The Wall Street Journal reported on a citizens petition to the FDA signed by more than 30 leading pain-addiction experts and prominent health officials from the New York City Department of Health, Mayo Clinic and Cleveland Clinic asking for clarification and guidance to physicians on how to use extended-release painkillers. The petition also seeks to limit claims pharmaceutical companies can make about the high-dosage medications. The FDA recently issued an REMS for opioids, which are ever increasingly in the news for abuse problems.
If the FDA takes action, then drug manufacturers would be prohibited from marketing more powerful painkillers as remedies for common aches and pain. Consequently, drug manufacturers are not happy with the citizen petition, because the resulting change in physicians’ prescribing habits would greatly affect the $5 billion made per year from the sale of extended-release painkillers.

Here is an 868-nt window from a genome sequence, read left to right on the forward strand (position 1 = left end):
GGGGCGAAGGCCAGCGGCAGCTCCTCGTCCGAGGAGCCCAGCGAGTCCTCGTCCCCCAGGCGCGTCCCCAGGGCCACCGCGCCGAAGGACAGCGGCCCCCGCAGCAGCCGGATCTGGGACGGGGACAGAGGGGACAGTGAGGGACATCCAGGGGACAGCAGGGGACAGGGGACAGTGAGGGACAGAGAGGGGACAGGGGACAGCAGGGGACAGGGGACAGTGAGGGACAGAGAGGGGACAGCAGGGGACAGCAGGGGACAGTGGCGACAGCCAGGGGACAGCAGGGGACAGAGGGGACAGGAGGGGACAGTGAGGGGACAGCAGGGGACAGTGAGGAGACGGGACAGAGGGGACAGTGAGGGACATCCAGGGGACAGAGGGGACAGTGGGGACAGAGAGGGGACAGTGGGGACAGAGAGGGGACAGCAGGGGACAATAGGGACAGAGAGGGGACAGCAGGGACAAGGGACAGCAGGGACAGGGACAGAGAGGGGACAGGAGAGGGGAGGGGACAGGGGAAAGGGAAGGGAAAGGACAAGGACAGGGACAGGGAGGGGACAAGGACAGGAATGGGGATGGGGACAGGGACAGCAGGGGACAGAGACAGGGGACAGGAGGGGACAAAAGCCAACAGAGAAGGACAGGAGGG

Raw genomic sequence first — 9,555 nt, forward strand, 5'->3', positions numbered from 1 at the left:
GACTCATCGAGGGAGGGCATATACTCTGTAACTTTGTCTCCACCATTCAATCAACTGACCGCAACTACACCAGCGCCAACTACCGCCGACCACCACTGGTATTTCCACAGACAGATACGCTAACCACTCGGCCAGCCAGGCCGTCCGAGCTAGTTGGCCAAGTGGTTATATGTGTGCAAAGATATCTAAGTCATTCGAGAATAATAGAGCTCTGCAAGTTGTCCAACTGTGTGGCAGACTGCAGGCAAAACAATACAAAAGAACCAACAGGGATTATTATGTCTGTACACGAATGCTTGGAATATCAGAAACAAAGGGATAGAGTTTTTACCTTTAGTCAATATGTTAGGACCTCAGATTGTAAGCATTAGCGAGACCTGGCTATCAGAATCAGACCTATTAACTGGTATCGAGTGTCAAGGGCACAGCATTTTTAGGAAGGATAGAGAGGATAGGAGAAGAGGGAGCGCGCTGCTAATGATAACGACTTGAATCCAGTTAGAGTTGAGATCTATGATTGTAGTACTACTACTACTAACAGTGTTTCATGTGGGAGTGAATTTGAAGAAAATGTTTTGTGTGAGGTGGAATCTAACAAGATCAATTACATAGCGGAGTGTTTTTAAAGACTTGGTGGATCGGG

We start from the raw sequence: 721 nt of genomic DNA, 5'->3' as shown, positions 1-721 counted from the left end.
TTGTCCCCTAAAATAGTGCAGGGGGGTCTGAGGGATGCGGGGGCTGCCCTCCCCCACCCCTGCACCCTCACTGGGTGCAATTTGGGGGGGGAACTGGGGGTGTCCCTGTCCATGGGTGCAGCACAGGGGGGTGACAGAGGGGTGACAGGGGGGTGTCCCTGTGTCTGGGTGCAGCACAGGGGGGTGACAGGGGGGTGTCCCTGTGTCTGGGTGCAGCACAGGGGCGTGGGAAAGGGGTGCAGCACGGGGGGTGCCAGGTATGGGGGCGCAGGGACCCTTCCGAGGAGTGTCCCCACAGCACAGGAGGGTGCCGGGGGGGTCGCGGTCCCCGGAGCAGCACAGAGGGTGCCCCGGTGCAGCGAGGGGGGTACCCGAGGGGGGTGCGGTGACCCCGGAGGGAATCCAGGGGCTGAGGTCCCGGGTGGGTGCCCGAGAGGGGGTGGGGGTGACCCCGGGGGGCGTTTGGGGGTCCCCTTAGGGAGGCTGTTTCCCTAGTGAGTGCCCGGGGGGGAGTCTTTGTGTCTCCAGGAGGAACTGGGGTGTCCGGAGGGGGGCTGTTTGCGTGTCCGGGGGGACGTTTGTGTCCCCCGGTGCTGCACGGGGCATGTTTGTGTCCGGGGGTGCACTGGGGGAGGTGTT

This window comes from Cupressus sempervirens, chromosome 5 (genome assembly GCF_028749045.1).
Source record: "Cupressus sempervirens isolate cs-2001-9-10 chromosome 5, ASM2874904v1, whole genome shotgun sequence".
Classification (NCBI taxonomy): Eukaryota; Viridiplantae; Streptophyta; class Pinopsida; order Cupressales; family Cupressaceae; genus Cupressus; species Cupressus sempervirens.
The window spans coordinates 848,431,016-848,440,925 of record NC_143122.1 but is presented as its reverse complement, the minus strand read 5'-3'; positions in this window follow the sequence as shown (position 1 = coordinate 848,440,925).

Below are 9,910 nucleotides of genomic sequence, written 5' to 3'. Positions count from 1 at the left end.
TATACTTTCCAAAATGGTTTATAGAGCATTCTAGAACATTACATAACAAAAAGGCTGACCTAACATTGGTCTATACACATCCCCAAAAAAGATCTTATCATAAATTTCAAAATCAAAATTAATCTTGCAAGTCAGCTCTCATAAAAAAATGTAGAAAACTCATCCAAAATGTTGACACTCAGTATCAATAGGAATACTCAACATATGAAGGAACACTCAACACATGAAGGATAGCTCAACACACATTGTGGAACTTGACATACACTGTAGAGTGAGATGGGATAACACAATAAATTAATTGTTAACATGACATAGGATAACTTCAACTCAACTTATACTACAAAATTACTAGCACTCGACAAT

The citizens petition asks that noncancer usage of the powerful opioids be limited to roughly 100 milligrams a day for a maximum of 90 days of round-the-clock use. The petition also asks that the FDA only allow the drugs to be marketed for those with severe pain. Currently no dosage or time limits exist. When patients say their pain is in a range of four to six on a 10-point scale, their pain is considered to be “moderate,” according to doctors. In turn, prescriptions of powerful painkillers are given to people with sore backs, broken toes or toothaches. Physicians would still be able to prescribe the drugs for “off-label” use, but drug makers would no longer be able to promote them for anything other than cancer pain or severe, non-cancer pain.
The FDA has 180 days to approve, deny, or provide a tentative response to the petition.